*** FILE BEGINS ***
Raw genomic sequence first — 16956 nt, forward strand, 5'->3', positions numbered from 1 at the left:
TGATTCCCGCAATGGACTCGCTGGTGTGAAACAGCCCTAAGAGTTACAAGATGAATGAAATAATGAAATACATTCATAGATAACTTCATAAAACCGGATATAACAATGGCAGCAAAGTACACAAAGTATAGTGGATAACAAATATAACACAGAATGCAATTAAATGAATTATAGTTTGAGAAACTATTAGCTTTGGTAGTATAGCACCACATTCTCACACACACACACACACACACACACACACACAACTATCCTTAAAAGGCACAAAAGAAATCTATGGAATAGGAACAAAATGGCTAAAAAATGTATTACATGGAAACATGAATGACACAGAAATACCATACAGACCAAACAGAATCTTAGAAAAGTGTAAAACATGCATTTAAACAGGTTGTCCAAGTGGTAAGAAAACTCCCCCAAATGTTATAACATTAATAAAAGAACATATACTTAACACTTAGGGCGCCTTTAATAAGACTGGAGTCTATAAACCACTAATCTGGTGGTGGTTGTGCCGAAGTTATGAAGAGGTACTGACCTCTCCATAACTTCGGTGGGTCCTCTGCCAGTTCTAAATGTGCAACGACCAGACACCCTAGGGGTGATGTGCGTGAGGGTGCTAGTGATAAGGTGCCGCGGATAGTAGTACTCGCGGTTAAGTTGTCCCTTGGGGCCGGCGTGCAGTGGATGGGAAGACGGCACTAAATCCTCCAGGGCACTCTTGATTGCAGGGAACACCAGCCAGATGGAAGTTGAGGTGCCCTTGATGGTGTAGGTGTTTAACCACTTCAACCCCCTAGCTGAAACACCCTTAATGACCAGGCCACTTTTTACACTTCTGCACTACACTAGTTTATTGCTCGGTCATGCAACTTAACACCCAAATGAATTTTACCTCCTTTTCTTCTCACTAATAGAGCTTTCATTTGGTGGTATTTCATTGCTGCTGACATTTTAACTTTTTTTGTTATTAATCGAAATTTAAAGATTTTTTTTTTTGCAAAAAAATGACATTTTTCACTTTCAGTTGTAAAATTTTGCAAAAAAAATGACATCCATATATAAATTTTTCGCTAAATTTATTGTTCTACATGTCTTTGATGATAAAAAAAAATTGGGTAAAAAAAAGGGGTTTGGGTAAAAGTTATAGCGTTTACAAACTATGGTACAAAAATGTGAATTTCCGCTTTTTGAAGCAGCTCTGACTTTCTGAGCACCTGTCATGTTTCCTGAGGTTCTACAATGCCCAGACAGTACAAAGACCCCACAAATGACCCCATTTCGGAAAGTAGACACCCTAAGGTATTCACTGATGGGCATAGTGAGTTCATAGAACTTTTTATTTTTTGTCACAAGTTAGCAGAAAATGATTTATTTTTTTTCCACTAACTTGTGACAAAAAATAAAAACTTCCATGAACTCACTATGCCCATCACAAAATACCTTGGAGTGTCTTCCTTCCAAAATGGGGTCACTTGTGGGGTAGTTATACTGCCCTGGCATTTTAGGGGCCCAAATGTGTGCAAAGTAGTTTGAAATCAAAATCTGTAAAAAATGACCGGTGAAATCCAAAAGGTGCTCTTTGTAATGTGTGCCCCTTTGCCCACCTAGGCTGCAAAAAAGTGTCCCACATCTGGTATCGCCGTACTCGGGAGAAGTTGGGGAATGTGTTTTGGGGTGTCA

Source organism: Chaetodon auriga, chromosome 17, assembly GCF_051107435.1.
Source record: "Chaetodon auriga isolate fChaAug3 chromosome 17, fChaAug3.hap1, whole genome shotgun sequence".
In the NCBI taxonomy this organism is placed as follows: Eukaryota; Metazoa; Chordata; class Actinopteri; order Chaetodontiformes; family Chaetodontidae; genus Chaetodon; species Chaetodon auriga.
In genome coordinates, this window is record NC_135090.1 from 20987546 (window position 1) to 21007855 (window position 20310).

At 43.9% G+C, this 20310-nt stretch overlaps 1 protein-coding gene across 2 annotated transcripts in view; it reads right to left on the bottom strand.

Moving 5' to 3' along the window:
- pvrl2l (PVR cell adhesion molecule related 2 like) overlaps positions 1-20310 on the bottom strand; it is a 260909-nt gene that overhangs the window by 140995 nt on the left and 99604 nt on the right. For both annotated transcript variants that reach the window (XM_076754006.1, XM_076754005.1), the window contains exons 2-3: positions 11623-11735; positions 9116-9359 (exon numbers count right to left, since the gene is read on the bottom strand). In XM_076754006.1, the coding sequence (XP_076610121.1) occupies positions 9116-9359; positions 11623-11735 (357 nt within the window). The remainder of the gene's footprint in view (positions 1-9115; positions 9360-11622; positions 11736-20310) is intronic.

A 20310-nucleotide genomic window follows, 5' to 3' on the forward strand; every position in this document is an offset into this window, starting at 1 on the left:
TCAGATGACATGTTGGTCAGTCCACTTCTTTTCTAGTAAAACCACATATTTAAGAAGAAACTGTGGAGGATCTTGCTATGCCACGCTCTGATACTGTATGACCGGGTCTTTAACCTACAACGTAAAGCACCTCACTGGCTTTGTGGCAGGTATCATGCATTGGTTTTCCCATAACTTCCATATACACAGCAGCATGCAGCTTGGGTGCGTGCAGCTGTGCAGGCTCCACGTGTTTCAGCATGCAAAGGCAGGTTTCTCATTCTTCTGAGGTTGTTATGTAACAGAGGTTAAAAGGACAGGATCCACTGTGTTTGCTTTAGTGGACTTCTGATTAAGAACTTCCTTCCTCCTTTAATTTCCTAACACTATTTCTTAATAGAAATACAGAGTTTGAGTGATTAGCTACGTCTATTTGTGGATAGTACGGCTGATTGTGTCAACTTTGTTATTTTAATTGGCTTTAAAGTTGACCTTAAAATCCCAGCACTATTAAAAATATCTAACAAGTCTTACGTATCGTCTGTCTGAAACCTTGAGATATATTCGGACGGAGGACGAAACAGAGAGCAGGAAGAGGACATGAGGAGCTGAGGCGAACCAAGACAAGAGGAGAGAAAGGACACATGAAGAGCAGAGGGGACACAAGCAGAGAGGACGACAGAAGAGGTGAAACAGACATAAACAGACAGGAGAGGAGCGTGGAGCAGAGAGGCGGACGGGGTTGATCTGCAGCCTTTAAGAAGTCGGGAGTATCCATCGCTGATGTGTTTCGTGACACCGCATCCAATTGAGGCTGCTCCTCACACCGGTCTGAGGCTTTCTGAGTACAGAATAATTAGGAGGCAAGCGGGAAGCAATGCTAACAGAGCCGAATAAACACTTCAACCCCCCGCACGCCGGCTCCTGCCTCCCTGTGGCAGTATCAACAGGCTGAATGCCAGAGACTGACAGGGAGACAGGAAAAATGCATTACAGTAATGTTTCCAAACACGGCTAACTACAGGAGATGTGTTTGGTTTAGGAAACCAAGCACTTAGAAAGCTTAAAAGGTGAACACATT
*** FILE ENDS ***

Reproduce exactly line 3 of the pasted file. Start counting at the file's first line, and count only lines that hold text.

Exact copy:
Source organism: Chaetodon auriga, chromosome 17, assembly GCF_051107435.1.